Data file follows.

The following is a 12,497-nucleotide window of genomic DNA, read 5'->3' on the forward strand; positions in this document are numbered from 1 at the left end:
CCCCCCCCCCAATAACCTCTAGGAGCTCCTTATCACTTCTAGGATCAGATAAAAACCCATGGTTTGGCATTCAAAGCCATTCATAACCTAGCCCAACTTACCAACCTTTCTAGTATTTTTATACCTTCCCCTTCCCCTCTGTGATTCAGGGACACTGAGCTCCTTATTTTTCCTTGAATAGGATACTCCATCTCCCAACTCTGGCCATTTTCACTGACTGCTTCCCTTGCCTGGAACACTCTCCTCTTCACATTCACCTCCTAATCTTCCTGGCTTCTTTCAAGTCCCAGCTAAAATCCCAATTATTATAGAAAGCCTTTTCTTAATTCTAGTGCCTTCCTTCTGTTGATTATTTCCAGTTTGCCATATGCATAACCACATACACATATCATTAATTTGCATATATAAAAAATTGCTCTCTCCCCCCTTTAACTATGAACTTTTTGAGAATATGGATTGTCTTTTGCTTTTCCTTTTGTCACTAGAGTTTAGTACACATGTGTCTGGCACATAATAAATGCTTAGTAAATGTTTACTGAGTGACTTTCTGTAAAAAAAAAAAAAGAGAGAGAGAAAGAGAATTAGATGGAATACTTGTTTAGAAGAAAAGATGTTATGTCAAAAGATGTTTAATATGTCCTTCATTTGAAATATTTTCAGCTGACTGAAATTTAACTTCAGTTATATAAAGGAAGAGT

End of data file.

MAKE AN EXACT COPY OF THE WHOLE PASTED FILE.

The following is a 12,497-nucleotide window of genomic DNA, read 5'->3' on the forward strand; positions in this document are numbered from 1 at the left end:
CCCCCCCCCCAATAACCTCTAGGAGCTCCTTATCACTTCTAGGATCAGATAAAAACCCATGGTTTGGCATTCAAAGCCATTCATAACCTAGCCCAACTTACCAACCTTTCTAGTATTTTTATACCTTCCCCTTCCCCTCTGTGATTCAGGGACACTGAGCTCCTTATTTTTCCTTGAATAGGATACTCCATCTCCCAACTCTGGCCATTTTCACTGACTGCTTCCCTTGCCTGGAACACTCTCCTCTTCACATTCACCTCCTAATCTTCCTGGCTTCTTTCAAGTCCCAGCTAAAATCCCAATTATTATAGAAAGCCTTTTCTTAATTCTAGTGCCTTCCTTCTGTTGATTATTTCCAGTTTGCCATATGCATAACCACATACACATATCATTAATTTGCATATATAAAAAATTGCTCTCTCCCCCCTTTAACTATGAACTTTTTGAGAATATGGATTGTCTTTTGCTTTTCCTTTTGTCACTAGAGTTTAGTACACATGTGTCTGGCACATAATAAATGCTTAGTAAATGTTTACTGAGTGACTTTCTGTAAAAAAAAAAAAAGAGAGAGAGAAAGAGAATTAGATGGAATACTTGTTTAGAAGAAAAGATGTTATGTCAAAAGATGTTTAATATGTCCTTCATTTGAAATATTTTCAGCTGACTGAAATTTAACTTCAGTTATATAAAGGAAGAGT